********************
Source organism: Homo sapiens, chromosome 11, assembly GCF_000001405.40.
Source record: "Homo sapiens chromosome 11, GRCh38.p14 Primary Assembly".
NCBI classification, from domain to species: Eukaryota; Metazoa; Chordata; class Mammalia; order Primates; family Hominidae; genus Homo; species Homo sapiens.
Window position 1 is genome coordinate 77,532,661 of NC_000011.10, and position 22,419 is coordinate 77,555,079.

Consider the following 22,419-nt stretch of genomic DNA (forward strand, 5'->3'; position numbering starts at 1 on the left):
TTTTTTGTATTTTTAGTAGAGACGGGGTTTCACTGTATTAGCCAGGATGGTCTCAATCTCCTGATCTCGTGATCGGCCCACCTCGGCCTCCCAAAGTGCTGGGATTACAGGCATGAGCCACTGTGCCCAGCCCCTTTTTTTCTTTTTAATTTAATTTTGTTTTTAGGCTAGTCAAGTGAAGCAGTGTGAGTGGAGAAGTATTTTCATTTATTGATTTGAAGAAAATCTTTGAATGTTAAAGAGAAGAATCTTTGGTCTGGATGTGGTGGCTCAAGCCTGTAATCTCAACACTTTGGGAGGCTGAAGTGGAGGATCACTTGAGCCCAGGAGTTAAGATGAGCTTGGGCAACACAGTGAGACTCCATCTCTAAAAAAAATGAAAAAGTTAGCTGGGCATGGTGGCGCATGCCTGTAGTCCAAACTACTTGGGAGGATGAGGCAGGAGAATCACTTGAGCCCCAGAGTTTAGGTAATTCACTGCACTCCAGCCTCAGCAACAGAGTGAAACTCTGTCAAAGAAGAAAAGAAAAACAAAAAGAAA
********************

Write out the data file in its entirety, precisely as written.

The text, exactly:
Source organism: Homo sapiens, chromosome 11, assembly GCF_000001405.40.
Source record: "Homo sapiens chromosome 11, GRCh38.p14 Primary Assembly".
NCBI classification, from domain to species: Eukaryota; Metazoa; Chordata; class Mammalia; order Primates; family Hominidae; genus Homo; species Homo sapiens.
Window position 1 is genome coordinate 77,532,661 of NC_000011.10, and position 22,419 is coordinate 77,555,079.

Consider the following 22,419-nt stretch of genomic DNA (forward strand, 5'->3'; position numbering starts at 1 on the left):
TTTTTTGTATTTTTAGTAGAGACGGGGTTTCACTGTATTAGCCAGGATGGTCTCAATCTCCTGATCTCGTGATCGGCCCACCTCGGCCTCCCAAAGTGCTGGGATTACAGGCATGAGCCACTGTGCCCAGCCCCTTTTTTTCTTTTTAATTTAATTTTGTTTTTAGGCTAGTCAAGTGAAGCAGTGTGAGTGGAGAAGTATTTTCATTTATTGATTTGAAGAAAATCTTTGAATGTTAAAGAGAAGAATCTTTGGTCTGGATGTGGTGGCTCAAGCCTGTAATCTCAACACTTTGGGAGGCTGAAGTGGAGGATCACTTGAGCCCAGGAGTTAAGATGAGCTTGGGCAACACAGTGAGACTCCATCTCTAAAAAAAATGAAAAAGTTAGCTGGGCATGGTGGCGCATGCCTGTAGTCCAAACTACTTGGGAGGATGAGGCAGGAGAATCACTTGAGCCCCAGAGTTTAGGTAATTCACTGCACTCCAGCCTCAGCAACAGAGTGAAACTCTGTCAAAGAAGAAAAGAAAAACAAAAAGAAA